1. Rusty Shackleford

    Sounds like a great rule of thumb. If the credential/license is required for you to do your job then put it on the business card. I agree an MBA is a great achievement and undoubtedly reflects a tremendous deal of knowledge in the field of business, but it doesn’t really certify you to do anything that a non-MBA could not do. On the other hand, if you practice medicine without an MD, you would go straight to jail.

  2. Lilli

    Also keep your particular industry in mind. It may be common to use Mary Smith, CPA but I work in the legal field and putting Esquire or JD after your names is usually seen as pretentious. Other people would address correspodence to you as Mary Smith, Esq., but to use it on your business card or signature is kind of tacky.

  3. Charlie

    Perhaps it’s just me but with the direction the world is heading purposely not including your accomplishments on your business card seems about right. I know it took a lot of hard work for me to achieve my educational goals, and although I don’t have an M.D., J.D. or Ph.D. I feel the recognition should still be there. I guess it goes along with the fact that the more professionals I meet the more of them seem to be saying “Call me Bill,” or “Call my Sally,” to patients and clients. I’ve known college professors that are in their forties and are telling their eighteen and nineteen year old students to call them by their first names in class. To me such a first-name basis diminished the respect their students have for them. Is this tacky? It kind of goes along with the slang that has become so much a part of Twenty First Century English.

  4. roshow

    I do not have a business… but wanted to make some business cards for networking. Should or is it appropiate to list all my credentials? I have a bachelors and 2 masters ( BS in therapy, an MPA and a Masters in Adult Edu). PLEASE HELP. I only have a couple hours to make a decision.


    • I always suggest leaving off the undergraduate degrees, since once people see “MPA” and “M.Ed.” they’ll figure out that you also have a four-year degree.

  5. I have pretty mixed feelings about this too (if not business cards, email signatures). I’m head of operations for a startup. I earned a Master of Science and am perusing an MBA. I’m not yet 30, however, and female, and I’m concerned many of the male middle aged professionals with whom we must network may be quick to dismiss my academic training and skills based on their own assumptions. Clearly I won’t be passing around a CV nor aspiring to drop my qualifications awkwardly into conversations.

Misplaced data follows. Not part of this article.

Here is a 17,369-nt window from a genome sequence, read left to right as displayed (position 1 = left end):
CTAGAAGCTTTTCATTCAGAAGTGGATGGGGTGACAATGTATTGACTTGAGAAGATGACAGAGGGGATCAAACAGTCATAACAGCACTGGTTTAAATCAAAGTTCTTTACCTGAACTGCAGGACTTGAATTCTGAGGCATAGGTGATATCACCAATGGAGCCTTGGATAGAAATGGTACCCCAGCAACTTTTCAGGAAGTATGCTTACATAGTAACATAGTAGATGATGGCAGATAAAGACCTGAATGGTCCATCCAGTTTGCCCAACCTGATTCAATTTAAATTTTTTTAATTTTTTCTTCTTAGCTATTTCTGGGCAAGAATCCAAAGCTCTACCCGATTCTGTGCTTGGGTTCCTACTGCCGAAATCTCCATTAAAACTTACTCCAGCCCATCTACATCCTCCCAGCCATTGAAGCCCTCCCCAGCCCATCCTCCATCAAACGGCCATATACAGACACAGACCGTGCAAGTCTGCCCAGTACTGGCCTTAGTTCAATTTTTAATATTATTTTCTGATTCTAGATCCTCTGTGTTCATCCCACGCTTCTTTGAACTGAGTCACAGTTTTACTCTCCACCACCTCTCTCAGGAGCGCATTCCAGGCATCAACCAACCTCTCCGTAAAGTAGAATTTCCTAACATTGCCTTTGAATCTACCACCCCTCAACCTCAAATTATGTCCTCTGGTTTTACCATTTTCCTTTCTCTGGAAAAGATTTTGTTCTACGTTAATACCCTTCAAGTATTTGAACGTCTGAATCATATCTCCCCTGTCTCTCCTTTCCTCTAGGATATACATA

I’m conflicted as to whether doing Name, MS, MBA will look pretentious or will offer a momentary pause to re-evaluate any assumptions made from my youthful, feminine appearance long enough to listen to what I’m saying.

    Perhaps one set for informal or more casual contexts, and one set for when I’m actively trying to bank on business connections or for consulting services?

  6. becky

    use of masters credentials is also sometimes related to the field. For non-PhD.s in an academic setting it is quite common to use the masters credentials. But not so much in other fields.

  7. Matt

    The rule of thumb I have heard from many professionals and hiring managers for C-suite jobs is:

    The credentials that you should include are:

    – A TERMINAL degree in your employed area of expertise (MD, DDS, PhD, etc.) Note that MBA does NOT meet this criterion, even if your field often requires an MBA for natural progression into senior roles (like going from audit senior to manager at a BIG 4 accounting firm). JD does count IF you are not practicing law, but are still in a counseling or legal compliance role. Otherwise do not include it. Teachers are assumed to be teaching in their areas of degree completion, and would obviously use the credential. An incorrect use would be a PhD in English literature who now works as a financial advisor. The initial assumption of a prospective client would be that the PhD pertains to their current career path if they include it on their business card.
    – A professional designation that holds you to a higher standard of conduct, and requires that you maintain “in good standing” status. These designation can be removed by the requisite governing body. Therefore, your use of them indicates your CURRENT good standing. Examples include CPA, CFA, CFP, Esq., EA, etc.

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